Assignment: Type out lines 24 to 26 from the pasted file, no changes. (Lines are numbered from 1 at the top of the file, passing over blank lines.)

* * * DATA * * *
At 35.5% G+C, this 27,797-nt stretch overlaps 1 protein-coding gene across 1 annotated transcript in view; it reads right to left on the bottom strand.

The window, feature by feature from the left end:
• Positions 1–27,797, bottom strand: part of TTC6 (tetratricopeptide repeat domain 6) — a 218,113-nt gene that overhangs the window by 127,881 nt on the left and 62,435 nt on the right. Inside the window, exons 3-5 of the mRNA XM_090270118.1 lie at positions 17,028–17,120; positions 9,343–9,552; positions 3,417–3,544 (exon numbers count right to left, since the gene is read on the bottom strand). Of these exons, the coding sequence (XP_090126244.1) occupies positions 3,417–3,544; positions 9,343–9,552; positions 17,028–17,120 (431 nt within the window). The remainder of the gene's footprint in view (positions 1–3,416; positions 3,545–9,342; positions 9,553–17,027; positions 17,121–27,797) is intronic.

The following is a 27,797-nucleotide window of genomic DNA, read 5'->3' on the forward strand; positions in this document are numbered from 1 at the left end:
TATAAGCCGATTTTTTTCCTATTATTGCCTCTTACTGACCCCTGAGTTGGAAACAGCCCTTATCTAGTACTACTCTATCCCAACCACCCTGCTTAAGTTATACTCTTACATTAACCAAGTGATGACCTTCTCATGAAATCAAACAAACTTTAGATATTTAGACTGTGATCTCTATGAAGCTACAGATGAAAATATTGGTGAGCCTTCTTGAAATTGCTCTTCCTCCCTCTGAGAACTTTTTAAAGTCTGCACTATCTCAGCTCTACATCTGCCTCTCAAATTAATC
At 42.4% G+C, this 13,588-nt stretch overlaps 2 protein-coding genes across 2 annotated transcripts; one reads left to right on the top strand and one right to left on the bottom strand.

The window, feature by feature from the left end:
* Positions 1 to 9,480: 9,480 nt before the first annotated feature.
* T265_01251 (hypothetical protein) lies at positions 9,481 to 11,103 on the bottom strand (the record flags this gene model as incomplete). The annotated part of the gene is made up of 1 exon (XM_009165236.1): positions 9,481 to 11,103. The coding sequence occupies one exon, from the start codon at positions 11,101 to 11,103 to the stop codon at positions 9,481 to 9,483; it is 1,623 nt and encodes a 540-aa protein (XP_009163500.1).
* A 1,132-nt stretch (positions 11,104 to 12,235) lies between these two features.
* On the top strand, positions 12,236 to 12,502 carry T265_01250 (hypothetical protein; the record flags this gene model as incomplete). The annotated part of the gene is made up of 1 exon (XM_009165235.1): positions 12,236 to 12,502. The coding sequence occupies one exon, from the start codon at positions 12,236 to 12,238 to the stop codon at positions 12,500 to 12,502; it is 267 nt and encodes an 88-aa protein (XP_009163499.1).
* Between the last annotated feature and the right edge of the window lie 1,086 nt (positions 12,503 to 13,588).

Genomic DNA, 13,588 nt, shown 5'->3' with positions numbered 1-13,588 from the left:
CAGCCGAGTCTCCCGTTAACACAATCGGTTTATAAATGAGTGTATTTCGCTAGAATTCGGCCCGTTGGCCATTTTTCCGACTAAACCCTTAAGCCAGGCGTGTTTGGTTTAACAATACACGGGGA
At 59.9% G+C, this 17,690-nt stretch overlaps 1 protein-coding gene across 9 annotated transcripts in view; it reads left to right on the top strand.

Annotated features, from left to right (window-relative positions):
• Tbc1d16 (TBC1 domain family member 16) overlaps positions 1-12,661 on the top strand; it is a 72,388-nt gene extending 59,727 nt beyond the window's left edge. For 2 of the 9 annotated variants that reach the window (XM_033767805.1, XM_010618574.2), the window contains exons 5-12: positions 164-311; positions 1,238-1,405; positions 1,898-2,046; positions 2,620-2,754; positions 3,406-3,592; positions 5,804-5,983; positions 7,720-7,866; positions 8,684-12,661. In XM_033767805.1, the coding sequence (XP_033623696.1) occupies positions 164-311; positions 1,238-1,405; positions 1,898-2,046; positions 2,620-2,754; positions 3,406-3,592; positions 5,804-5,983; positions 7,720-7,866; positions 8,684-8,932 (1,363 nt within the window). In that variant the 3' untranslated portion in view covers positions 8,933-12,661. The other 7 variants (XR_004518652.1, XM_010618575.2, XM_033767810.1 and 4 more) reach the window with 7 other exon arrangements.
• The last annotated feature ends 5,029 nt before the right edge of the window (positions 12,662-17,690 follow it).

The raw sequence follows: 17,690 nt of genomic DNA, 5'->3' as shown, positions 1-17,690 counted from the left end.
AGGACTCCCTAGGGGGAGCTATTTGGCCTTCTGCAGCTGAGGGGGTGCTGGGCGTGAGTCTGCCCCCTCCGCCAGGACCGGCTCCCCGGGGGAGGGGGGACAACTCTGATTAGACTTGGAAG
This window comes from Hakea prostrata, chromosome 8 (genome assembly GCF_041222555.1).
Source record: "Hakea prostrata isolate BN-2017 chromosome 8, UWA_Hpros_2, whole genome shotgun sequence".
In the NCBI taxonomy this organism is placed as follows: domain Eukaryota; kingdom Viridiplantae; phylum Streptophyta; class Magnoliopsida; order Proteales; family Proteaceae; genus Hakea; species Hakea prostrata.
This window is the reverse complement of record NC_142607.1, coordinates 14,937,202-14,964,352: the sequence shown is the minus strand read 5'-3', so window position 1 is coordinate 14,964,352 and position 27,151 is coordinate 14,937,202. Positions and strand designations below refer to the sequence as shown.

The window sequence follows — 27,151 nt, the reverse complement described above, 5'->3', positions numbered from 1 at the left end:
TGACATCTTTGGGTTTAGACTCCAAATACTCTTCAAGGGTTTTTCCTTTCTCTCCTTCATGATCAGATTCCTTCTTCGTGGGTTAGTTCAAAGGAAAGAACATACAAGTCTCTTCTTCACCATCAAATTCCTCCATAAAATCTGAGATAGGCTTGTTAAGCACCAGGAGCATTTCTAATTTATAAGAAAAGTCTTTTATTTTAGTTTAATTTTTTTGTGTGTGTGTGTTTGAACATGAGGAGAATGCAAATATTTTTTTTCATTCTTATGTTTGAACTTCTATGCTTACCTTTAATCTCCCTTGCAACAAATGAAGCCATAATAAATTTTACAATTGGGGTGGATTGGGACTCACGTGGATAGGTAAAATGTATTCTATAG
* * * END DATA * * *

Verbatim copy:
This window is the reverse complement of record NC_142607.1, coordinates 14,937,202-14,964,352: the sequence shown is the minus strand read 5'-3', so window position 1 is coordinate 14,964,352 and position 27,151 is coordinate 14,937,202. Positions and strand designations below refer to the sequence as shown.

The window sequence follows — 27,151 nt, the reverse complement described above, 5'->3', positions numbered from 1 at the left end:
TGACATCTTTGGGTTTAGACTCCAAATACTCTTCAAGGGTTTTTCCTTTCTCTCCTTCATGATCAGATTCCTTCTTCGTGGGTTAGTTCAAAGGAAAGAACATACAAGTCTCTTCTTCACCATCAAATTCCTCCATAAAATCTGAGATAGGCTTGTTAAGCACCAGGAGCATTTCTAATTTATAAGAAAAGTCTTTTATTTTAGTTTAATTTTTTTGTGTGTGTGTGTTTGAACATGAGGAGAATGCAAATATTTTTTTTCATTCTTATGTTTGAACTTCTATGCTTACCTTTAATCTCCCTTGCAACAAATGAAGCCATAATAAATTTTACAATTGGGGTGGATTGGGACTCACGTGGATAGGTAAAATGTATTCTATAG